Here's The New Alpine A110 In All Its Alluring Glory

Sports Cars / Comments

The Alfa Romeo 4C and Porsche 718 Cayman have some serious competition.

After numerous concept cars, spy shots and teasers, Renault has finally revealed the long-awaited Alpine A110 to the public at the Geneva Motor Show, a throwback to the original A110 sports car from the 1960s and 70s following Renault's resurrection of its Alpine sub-brand. After seeing the first official images released ahead of the show, we knew it was going to be a seriously sexy sports car – but its curvaceous body looks even more alluring in the flesh. The Alfa Romeo 4C and Porsche Cayman now have some serious competition.

In truth, the Alpine A110 is larger than the original car, sitting between the Alfa 4C and Porsche 718 Cayman. But that doesn't stop it from being breathtakingly beautiful from all angles. Despite being larger than the original, the A110 still manages to be ultra-lightweight thanks to its all-aluminium platform and body which has been bonded, riveted and welded to provide a rigid, yet light structure. As a result, the A110 tips the scales at just 1080 kg. Combined with its optimal weight distribution and low center of gravity, the A110 is an extremely agile sports car that will feel at home on winding mountain roads - just like the original A110 rally car that was driven to victory in the 1971 Monte Carlo Rally.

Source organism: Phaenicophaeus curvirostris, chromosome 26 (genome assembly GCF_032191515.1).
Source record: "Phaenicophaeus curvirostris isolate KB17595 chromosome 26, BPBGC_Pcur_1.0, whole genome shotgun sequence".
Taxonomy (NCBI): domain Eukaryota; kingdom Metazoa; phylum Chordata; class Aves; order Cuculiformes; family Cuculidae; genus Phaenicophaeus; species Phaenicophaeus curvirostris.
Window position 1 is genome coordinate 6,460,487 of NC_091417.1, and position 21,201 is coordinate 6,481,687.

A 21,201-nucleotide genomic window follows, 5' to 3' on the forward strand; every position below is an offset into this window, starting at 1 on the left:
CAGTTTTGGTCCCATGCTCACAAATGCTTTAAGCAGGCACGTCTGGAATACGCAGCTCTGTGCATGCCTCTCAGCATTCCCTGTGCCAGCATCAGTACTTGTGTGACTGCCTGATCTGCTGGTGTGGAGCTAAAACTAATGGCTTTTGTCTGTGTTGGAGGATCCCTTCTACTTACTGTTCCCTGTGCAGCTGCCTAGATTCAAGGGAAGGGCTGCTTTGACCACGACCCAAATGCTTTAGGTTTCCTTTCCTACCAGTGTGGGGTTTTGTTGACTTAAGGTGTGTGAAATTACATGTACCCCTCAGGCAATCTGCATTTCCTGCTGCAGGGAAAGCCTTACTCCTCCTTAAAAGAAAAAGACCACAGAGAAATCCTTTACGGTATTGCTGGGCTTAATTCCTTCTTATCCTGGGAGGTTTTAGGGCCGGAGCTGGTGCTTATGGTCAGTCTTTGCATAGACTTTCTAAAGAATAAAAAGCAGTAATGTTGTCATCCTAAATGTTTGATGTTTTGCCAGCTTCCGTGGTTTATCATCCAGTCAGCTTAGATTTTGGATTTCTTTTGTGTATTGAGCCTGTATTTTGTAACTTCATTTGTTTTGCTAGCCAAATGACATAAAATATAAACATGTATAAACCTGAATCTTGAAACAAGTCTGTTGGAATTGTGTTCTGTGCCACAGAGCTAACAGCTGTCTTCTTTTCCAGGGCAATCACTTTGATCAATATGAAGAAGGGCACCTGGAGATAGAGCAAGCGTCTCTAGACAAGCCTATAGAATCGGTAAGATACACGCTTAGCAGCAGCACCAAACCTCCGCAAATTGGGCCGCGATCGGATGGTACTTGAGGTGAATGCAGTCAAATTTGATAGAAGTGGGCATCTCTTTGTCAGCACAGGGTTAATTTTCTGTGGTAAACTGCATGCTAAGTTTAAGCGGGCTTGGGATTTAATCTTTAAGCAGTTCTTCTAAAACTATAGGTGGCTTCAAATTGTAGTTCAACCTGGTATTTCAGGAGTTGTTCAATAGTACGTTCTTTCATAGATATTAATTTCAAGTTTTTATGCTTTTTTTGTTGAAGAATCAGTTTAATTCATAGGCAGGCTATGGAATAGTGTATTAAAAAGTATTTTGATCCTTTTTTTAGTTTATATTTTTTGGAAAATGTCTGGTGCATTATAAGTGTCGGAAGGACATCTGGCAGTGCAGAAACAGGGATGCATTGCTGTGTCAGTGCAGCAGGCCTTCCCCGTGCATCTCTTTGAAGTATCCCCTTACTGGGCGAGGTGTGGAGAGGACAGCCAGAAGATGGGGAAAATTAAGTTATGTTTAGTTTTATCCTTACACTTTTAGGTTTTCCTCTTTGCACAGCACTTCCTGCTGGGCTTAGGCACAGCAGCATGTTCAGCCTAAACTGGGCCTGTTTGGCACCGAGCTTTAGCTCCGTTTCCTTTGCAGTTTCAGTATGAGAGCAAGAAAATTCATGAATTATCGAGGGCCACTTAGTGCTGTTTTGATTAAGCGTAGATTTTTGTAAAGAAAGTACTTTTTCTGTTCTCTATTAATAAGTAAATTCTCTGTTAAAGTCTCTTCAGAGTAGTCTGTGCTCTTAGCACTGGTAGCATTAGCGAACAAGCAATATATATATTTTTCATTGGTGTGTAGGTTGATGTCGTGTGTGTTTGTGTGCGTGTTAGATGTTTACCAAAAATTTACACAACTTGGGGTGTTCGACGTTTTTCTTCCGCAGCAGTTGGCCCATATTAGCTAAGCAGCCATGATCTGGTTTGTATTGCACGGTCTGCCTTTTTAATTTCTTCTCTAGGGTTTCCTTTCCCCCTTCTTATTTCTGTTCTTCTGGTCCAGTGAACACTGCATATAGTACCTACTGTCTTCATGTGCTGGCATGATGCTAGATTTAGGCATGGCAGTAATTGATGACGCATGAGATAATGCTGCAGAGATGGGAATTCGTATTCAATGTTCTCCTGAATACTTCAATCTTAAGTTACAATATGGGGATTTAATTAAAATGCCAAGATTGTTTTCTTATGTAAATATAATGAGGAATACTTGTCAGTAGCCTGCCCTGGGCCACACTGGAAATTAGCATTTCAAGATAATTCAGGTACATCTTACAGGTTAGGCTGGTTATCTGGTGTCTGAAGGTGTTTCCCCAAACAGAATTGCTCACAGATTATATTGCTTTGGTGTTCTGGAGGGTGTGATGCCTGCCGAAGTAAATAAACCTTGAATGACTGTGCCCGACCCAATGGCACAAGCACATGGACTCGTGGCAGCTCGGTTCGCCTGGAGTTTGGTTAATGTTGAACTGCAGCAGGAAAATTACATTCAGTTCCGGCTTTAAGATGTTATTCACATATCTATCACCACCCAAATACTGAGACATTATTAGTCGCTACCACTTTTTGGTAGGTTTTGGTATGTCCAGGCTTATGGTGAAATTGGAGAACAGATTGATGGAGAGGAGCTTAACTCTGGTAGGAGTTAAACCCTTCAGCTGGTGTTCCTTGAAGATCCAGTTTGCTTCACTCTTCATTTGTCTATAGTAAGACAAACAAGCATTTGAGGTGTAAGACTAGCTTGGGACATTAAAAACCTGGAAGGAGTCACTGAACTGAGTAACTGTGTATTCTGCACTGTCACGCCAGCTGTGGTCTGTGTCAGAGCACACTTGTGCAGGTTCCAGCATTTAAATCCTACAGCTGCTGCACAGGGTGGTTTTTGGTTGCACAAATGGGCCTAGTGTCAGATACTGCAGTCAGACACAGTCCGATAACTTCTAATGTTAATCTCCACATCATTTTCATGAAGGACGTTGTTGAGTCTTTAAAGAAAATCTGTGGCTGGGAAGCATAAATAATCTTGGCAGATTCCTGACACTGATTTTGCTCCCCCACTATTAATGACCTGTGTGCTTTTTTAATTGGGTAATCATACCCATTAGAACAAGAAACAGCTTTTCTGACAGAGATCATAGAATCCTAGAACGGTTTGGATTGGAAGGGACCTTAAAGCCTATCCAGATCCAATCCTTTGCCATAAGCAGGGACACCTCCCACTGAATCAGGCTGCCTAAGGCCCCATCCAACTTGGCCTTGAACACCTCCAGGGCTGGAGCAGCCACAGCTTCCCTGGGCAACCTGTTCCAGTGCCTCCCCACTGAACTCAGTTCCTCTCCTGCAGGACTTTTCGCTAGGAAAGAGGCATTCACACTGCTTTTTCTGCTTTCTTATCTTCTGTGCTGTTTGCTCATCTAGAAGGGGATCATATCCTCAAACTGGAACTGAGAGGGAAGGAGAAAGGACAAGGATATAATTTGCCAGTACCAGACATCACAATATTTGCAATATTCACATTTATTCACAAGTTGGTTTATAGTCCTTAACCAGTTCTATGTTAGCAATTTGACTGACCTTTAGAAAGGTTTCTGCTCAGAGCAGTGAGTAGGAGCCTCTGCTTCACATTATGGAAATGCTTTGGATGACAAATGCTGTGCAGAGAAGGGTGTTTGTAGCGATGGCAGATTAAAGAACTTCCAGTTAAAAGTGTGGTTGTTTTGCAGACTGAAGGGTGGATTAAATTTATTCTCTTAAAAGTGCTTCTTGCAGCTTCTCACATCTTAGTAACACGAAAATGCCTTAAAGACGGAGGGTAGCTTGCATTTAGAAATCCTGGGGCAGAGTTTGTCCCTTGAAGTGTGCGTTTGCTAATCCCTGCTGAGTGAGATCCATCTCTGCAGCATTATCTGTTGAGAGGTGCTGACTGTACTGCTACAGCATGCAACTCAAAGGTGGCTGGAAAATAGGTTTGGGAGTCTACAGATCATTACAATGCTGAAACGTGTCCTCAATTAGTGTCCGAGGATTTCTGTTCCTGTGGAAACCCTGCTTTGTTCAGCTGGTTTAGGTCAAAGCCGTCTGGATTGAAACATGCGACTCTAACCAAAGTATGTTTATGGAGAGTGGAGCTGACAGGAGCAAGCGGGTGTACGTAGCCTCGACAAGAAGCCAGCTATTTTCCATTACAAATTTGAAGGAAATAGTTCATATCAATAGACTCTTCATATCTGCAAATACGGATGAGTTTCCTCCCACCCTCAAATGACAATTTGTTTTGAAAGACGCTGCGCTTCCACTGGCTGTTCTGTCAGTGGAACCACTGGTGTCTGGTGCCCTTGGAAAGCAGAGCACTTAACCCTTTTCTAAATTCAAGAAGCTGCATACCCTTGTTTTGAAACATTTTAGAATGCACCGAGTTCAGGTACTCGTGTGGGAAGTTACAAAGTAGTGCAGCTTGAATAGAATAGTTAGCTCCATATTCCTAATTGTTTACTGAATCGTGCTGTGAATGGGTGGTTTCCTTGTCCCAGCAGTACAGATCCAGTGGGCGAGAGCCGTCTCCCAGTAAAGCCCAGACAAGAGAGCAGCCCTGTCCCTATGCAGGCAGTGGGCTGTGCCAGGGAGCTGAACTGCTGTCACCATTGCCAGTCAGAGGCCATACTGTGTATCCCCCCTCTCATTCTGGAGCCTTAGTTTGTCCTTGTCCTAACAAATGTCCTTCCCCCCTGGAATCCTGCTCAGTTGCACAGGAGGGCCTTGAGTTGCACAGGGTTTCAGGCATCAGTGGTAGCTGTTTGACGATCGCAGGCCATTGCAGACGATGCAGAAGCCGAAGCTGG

Of course, the Alpine A110 is more than just a pretty face. We now know its closely guarded performance figures, too. Powering the mid-engined sports car is a turbocharged 1.8-liter engine that produces 247-hp and 236 lb-ft of torque. Its light weight means it achieves an impressive power-to-weight ratio of 231hp per tonne, allowing it to hit 0-62mph in 4.5 seconds before maxing out at an electronically-limited 155 mph. For comparison, a Porsche 718 Cayman S will sprint to 0-62 mph 0.1 second slower despite packing an extra 100-hp, but has a faster top speed. The engine is mated to a twin-clutch, seven-speed paddleshift gearbox.

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Purists will no doubt grumble about the lack of a manual option. Three driver modes can be selected with a choice of Normal, Sport and Track, which adapt the engine, transmission, steering, ESC threshold, exhaust note and the driver display accordingly. Alpine also says that the A110's aerodynamics were inspired by race cars and supercars, incorporating a completely flat floor and functional diffuser under the rear bumper to combine low drag with significant downforce. Also helping to reduce drag are air inlets located in the front bumper to improve airflow around the front wheels.

Making cars more aerodynamically efficient can sometimes spoil the looks, but this isn't the case here - the A110 is so aerodynamic that it doesn't even require a rear wing. Initially, the Alpine A110 Premiere Edition will be available in limited numbers in Europe available in blue, white or black, with only 1,955 entering production priced at €58,000 ($61,233). Sadly, there's still no word if the A110 will be coming to the US. Please make it happen, Alpine.

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